“My life has changed,” she said. “Now I want children to know where their food comes from, to take time to enjoy their food, and to not be afraid of trying new things.”
The news that Tennessee has the fourth highest childhood obesity rate in the nation hit Stamps hard. When she heard that children who are obese in their preschool years are more likely to be obese in adolescence and adulthood, she was determined to step up her efforts to bring healthier food to the young diners at West End.
“This is the first generation since World War II to have a shorter life expectancy than their parents, and it’s because of what they eat,” Stamps said. “We’re seeing more diabetes, more heart disease and more high blood pressure in our very young children.”
Support of preschool association
Zahra Ansari enjoys a healthy lunch at West End United Methodist Church's preschool in Nashville, Tenn. A UMNS photo by Mike DuBose.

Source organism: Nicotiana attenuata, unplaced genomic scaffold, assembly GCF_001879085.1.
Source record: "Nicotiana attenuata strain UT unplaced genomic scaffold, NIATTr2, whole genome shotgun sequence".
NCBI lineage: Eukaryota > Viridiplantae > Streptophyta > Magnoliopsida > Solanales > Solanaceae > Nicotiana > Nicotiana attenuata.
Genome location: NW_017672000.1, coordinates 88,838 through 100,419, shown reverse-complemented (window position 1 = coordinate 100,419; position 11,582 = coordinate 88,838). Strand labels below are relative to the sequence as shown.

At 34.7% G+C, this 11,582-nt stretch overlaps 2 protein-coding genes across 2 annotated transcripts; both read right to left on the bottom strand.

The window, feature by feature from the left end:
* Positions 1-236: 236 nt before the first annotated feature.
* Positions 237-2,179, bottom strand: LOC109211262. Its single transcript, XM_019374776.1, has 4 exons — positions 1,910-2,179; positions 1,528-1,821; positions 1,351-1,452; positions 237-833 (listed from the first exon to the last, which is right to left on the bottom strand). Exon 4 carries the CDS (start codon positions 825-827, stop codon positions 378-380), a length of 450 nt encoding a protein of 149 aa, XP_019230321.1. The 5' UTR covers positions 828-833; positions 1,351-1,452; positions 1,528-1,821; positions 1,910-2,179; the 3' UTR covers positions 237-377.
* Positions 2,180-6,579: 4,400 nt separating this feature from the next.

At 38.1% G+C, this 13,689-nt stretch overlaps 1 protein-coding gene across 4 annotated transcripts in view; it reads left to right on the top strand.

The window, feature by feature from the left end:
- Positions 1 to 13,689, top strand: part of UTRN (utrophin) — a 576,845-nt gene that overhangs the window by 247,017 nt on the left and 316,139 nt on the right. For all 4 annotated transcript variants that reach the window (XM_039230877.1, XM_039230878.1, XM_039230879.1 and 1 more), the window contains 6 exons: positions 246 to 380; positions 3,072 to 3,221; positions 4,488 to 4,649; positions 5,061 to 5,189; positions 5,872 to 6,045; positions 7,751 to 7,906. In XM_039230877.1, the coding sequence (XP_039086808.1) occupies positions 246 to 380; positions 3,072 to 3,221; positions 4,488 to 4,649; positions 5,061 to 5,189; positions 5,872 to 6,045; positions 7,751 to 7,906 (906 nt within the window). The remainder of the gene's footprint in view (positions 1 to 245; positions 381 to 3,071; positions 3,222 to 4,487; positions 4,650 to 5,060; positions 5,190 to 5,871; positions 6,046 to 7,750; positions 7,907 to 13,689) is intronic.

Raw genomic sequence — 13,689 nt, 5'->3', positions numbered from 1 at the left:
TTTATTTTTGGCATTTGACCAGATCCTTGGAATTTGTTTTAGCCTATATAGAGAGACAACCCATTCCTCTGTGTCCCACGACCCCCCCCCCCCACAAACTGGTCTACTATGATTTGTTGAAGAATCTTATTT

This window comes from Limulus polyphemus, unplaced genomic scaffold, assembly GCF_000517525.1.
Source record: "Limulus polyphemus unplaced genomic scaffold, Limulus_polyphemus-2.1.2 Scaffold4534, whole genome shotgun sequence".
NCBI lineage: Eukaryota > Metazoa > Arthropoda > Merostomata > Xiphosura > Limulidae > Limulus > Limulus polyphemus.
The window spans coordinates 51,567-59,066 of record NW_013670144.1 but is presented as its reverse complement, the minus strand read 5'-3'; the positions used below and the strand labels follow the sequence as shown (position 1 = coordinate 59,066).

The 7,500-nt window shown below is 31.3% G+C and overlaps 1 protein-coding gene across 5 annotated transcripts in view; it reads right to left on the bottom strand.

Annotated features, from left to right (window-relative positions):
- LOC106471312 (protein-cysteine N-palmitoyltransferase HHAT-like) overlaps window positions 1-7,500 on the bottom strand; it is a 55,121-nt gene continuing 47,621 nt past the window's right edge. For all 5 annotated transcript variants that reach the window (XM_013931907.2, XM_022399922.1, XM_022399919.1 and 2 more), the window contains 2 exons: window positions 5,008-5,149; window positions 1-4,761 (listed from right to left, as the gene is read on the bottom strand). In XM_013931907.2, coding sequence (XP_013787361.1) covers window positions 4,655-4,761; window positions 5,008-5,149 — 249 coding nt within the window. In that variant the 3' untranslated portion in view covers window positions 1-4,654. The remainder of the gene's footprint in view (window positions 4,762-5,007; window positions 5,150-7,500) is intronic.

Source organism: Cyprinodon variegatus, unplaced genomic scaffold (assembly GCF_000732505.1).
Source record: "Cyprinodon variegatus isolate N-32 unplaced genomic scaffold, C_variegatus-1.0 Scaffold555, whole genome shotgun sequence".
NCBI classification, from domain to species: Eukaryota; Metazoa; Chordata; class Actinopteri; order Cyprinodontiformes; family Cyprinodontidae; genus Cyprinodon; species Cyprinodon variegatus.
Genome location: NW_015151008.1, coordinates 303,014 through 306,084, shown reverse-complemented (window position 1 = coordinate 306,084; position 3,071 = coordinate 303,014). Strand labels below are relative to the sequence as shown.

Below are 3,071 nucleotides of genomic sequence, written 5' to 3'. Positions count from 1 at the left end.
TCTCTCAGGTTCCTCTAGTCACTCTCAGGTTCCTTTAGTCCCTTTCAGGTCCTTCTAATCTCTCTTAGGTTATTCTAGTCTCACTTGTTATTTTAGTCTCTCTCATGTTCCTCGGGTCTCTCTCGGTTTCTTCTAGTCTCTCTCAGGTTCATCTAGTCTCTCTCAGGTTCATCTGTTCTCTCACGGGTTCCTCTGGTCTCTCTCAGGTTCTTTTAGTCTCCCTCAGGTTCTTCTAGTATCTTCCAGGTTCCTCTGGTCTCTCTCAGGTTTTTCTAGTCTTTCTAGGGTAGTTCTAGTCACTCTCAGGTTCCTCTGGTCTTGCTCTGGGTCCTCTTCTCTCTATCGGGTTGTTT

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Stamps has the wholehearted support of the United Methodist Association of Preschools Tennessee. The organization’s president, Gayle Callis, stressed the importance of feeding children not only spiritually but also nutritionally.
The preschool association has joined the United Methodist Board of Church and Society and United Methodist Men in partnering with Michelle Obama’s Let’s Move campaign and other local advocacy groups to work toward ending childhood obesity. An Oct. 23 news conference was held at West End United Methodist to announce the partnership. After the news conference, attendees were led on a tour of Stamps’ lunch program.